No easy way out for PH government during UN rights review: Showcasing Cannot Conceal Impunity

GENEVA- It may not be smooth sailing for the Philippine government when it faces the United Nations Human Rights Council to defend the country’s rights record on May 29.

Based on information obtained by the Philippine UPR Watch, many of the questions that would be asked by the foreign missions will center on the prevalence of extrajudicial killings and the inability of the Philippine government to bring the perpetrators to justice. Members of the UNHRC are also expected to ask for a quantitative assessment of the human rights programs of the Armed Forces of the Philippines.  Economic rights issues such as land reform and human trafficking  are also expected to be raised.

“In a way, this is a time for reckoning for the Philippine government. During the last Universal Periodic Review in 2008, the Philippines made several commitments to eliminate extrajudicial killings, enforced disappearances and torture. The European Union put up a program for the Philippine government to  address the killings, but from what we’re seeing, the results have been very disappointing and frustrating to say the least,” said Fr. Jonash Johohoy of the National Council of Churches in the Philippines, who is the co-head delegation of the Philippine UPR Watch who are in Geneva.

“We believe that many EU members have taken note of the dismally low conviction rate in cases of extrajudicial killings. Many foreign governments and international human rights watchdogs recognize extrajudicial killings and other rights abuses persist. Even the US State Department in a recent report recognizes this. The Philippine government has not done enough to address these problems,” Johoyhoy added.

From October 2009 to April 2011, the European Union allotted nearly 4 million Euros for the European Union-Philippines Justice Support Programme or EPJUST. The programme was meant to improve the Philippines’s criminal justice and human-rights monitoring systems in line with the PH government’s pledge to put an end to extrajudicial killings and enforced disappearances.

“It is understandable that many EU member states would now be asking the Philippines to present tangible results especially in the prevention of rights abuses and the prosecution of rights violators. The Philippine country report submitted to the UNHRC presented trite statements. The glaring fact is that former  General Palapran has been eluding arrest. The torturers of the Morong 43 have been promoted. No case has been filed in court against soldiers suspected of killing the country’s top botanist and taxonomist Leonard Co,” said Marie Enriquez, Karapatan chair and also co-head of delegation for the Philippine UPR Watch.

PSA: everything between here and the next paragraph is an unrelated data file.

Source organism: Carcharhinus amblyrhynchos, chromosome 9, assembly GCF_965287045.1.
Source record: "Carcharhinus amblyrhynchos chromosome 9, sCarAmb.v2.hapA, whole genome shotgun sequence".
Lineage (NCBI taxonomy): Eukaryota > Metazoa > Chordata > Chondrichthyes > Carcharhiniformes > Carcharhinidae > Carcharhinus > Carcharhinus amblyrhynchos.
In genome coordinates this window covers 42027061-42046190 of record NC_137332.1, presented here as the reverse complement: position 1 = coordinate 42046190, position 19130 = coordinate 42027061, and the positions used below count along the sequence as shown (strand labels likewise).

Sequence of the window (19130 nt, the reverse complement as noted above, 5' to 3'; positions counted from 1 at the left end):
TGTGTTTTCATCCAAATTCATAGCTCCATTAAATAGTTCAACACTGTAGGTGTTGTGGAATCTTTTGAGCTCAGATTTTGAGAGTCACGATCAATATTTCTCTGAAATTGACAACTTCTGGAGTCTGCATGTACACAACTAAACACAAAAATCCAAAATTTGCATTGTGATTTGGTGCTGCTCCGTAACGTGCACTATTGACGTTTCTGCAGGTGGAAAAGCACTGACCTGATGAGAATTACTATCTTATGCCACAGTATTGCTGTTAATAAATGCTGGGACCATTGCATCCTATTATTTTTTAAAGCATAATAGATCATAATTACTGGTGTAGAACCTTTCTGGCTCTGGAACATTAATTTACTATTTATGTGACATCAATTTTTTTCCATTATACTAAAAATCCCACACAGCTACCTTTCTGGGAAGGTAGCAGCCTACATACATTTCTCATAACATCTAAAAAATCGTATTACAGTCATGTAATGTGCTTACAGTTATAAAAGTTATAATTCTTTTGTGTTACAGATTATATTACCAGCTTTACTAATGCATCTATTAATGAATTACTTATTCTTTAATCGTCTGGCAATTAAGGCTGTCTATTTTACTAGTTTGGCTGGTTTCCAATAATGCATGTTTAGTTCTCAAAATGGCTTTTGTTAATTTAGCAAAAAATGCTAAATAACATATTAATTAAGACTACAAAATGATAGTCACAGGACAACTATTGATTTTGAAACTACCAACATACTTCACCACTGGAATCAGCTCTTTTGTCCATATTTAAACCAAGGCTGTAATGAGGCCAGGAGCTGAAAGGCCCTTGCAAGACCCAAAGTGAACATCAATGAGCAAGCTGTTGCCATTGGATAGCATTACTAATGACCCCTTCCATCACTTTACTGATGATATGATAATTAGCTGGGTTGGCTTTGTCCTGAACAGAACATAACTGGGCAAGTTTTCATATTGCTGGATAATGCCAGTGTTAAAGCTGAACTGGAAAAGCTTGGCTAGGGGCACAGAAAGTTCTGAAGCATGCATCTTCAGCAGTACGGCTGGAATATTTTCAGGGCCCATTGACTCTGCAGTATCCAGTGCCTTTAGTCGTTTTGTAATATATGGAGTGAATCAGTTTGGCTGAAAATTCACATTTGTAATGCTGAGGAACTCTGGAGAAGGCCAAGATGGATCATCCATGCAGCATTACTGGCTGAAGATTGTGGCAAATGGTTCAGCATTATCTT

“We expect the PH government to say that the number of killings has gone down. However, this is not due to any meaningful reforms instituted by the Aquino government. The decline in numbers, relative to its peak in 2006-2007, happened because of intense domestic and international pressure on the previous Arroyo government. This does not necessarily mean that the Aquino government has stopped the practice of targeting unarmed activists,” she said.

The Philippine UPR Watch observed that the PH government report was heavy on domestic laws, issuances and orders along with the creation of task forces and offices supposedly to address human rights issues.

“We do not need those fancy and sophisticated schemes, bureaucratic agencies and mechanisms and even grandiose structures and plans (purportedly aimed at addressing the continuing violations.) It’s not just about having laws. We want justice. And we want it now,” said Atty. Edre Olalia, Secretary General of the National Union of People’s Lawyers and who is also in Geneva.

The Philippine government will also be quizzed regarding its refusal to formally invite UN Special Rapporteurs on various issues despite several pending requests. The PH government’s refusal to be scrutinized under UN Special Procedures is an indication of the Philippine government’s lack of transparency and accountability when it comes to human rights, the PH UPR Watch said.